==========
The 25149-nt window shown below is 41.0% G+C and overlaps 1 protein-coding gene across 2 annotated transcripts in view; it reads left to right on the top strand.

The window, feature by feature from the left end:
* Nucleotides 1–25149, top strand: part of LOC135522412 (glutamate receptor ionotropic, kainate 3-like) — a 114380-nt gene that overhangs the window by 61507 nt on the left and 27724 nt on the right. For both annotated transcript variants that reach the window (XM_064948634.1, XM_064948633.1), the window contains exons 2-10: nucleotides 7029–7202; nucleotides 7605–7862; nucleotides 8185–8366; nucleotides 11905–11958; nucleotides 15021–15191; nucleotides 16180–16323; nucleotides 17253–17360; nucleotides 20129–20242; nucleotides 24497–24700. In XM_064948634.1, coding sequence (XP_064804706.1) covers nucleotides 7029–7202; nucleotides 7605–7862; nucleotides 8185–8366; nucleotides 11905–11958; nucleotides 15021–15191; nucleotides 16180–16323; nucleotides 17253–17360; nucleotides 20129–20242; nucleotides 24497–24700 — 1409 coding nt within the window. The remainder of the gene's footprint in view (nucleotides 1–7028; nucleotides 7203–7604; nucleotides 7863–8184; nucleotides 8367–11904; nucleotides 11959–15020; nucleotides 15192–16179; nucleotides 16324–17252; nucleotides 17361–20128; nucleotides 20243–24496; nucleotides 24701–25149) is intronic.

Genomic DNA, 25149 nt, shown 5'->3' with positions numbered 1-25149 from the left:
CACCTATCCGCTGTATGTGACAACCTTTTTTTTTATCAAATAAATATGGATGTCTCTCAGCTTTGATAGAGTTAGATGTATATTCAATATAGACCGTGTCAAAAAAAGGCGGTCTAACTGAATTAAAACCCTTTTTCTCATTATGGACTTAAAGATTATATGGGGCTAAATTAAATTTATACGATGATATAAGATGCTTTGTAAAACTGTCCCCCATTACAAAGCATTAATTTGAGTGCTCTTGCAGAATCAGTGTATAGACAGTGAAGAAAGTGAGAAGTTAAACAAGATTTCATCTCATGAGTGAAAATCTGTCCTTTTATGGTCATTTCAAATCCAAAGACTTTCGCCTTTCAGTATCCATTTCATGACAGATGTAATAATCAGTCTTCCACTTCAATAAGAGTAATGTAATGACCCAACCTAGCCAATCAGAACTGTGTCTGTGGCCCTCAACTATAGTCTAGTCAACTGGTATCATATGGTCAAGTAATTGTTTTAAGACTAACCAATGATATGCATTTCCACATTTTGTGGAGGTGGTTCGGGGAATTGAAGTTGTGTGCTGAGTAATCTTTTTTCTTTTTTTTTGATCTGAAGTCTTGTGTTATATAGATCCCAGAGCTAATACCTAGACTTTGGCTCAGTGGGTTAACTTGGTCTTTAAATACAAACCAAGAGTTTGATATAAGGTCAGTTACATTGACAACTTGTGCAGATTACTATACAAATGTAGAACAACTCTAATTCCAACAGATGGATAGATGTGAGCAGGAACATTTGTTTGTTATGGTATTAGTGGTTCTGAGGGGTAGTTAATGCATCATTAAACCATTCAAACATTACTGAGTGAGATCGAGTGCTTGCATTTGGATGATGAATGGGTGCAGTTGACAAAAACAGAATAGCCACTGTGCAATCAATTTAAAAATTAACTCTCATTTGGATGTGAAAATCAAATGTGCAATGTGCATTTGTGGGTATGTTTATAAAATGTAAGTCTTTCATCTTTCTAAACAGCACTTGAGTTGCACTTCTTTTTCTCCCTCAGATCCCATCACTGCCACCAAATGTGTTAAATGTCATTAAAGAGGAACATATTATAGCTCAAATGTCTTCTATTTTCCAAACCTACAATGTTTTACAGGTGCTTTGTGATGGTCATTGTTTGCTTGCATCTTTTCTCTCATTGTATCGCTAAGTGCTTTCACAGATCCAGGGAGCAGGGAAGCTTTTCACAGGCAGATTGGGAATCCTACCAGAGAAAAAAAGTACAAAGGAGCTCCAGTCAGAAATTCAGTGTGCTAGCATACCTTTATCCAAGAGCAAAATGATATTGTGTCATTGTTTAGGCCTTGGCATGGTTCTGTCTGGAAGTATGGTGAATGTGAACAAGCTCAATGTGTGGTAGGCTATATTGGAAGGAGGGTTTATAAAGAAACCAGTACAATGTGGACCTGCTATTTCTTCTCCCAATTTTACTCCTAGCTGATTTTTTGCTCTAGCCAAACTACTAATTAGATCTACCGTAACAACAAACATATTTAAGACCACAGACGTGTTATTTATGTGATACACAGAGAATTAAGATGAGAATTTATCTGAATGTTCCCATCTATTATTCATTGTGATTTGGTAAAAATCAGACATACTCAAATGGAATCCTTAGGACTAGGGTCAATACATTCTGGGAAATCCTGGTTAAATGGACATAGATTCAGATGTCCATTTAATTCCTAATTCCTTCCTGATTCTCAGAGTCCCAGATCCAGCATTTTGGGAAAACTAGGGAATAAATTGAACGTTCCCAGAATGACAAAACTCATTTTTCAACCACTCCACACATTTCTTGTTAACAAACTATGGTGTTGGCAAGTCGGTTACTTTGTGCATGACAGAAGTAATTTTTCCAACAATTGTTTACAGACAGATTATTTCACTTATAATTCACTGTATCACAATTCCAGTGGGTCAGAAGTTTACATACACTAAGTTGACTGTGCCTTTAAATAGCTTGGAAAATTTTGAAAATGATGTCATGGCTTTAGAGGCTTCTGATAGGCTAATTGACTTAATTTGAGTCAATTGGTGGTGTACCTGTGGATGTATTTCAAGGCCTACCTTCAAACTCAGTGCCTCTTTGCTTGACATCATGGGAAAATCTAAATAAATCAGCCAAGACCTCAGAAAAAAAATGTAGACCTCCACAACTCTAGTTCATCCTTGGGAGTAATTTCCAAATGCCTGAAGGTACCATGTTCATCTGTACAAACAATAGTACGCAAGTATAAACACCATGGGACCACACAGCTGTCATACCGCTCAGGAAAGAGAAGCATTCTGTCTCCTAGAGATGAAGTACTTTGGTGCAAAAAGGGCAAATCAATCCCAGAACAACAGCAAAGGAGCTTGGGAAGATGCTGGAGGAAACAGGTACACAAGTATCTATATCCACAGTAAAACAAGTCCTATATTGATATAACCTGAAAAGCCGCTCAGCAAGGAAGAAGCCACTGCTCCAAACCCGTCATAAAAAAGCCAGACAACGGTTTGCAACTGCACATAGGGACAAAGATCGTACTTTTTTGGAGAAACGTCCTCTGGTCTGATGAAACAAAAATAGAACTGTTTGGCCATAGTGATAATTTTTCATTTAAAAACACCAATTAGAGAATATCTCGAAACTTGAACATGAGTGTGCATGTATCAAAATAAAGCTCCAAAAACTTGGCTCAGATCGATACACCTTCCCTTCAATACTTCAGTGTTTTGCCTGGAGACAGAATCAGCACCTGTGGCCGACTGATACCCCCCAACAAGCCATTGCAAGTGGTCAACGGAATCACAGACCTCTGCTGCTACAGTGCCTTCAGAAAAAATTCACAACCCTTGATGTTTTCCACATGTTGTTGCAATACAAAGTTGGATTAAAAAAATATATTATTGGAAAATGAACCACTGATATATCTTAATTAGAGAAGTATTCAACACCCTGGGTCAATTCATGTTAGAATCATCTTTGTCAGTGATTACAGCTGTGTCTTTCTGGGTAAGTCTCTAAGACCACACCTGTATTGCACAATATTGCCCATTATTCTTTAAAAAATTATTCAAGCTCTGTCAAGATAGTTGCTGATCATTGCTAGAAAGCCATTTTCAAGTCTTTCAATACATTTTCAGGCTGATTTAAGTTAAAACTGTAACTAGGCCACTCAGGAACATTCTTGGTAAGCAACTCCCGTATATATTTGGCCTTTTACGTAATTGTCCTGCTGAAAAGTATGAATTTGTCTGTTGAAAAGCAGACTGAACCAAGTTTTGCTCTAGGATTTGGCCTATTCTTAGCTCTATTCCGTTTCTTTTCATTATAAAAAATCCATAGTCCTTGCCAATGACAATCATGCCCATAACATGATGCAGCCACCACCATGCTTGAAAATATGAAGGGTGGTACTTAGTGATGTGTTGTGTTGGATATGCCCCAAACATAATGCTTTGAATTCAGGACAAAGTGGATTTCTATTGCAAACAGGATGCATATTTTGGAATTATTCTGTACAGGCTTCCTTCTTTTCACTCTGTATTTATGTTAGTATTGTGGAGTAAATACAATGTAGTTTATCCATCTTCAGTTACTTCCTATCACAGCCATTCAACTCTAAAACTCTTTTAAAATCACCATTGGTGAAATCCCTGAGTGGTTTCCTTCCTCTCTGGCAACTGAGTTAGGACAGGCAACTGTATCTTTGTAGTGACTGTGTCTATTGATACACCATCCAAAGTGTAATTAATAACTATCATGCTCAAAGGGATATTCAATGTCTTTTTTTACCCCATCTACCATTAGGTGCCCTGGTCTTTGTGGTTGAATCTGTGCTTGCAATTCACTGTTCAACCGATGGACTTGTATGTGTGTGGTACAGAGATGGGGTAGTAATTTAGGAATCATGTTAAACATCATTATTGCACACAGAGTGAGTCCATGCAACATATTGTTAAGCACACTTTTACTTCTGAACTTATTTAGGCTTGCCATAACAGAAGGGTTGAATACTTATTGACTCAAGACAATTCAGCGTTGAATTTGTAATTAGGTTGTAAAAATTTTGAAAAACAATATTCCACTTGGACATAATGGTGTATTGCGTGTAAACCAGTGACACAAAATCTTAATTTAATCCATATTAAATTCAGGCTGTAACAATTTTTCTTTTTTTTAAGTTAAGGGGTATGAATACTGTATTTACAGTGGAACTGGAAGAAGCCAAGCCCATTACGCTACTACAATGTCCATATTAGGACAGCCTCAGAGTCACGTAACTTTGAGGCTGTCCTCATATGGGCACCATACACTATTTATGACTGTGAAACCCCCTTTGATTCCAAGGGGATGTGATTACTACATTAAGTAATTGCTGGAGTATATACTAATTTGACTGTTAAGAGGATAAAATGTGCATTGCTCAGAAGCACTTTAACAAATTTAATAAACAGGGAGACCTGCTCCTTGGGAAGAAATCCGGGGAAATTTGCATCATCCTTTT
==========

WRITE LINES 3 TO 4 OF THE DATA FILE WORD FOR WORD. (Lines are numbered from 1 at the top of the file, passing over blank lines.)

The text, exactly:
* Nucleotides 1–25149, top strand: part of LOC135522412 (glutamate receptor ionotropic, kainate 3-like) — a 114380-nt gene that overhangs the window by 61507 nt on the left and 27724 nt on the right. For both annotated transcript variants that reach the window (XM_064948634.1, XM_064948633.1), the window contains exons 2-10: nucleotides 7029–7202; nucleotides 7605–7862; nucleotides 8185–8366; nucleotides 11905–11958; nucleotides 15021–15191; nucleotides 16180–16323; nucleotides 17253–17360; nucleotides 20129–20242; nucleotides 24497–24700. In XM_064948634.1, coding sequence (XP_064804706.1) covers nucleotides 7029–7202; nucleotides 7605–7862; nucleotides 8185–8366; nucleotides 11905–11958; nucleotides 15021–15191; nucleotides 16180–16323; nucleotides 17253–17360; nucleotides 20129–20242; nucleotides 24497–24700 — 1409 coding nt within the window. The remainder of the gene's footprint in view (nucleotides 1–7028; nucleotides 7203–7604; nucleotides 7863–8184; nucleotides 8367–11904; nucleotides 11959–15020; nucleotides 15192–16179; nucleotides 16324–17252; nucleotides 17361–20128; nucleotides 20243–24496; nucleotides 24701–25149) is intronic.

Genomic DNA, 25149 nt, shown 5'->3' with positions numbered 1-25149 from the left: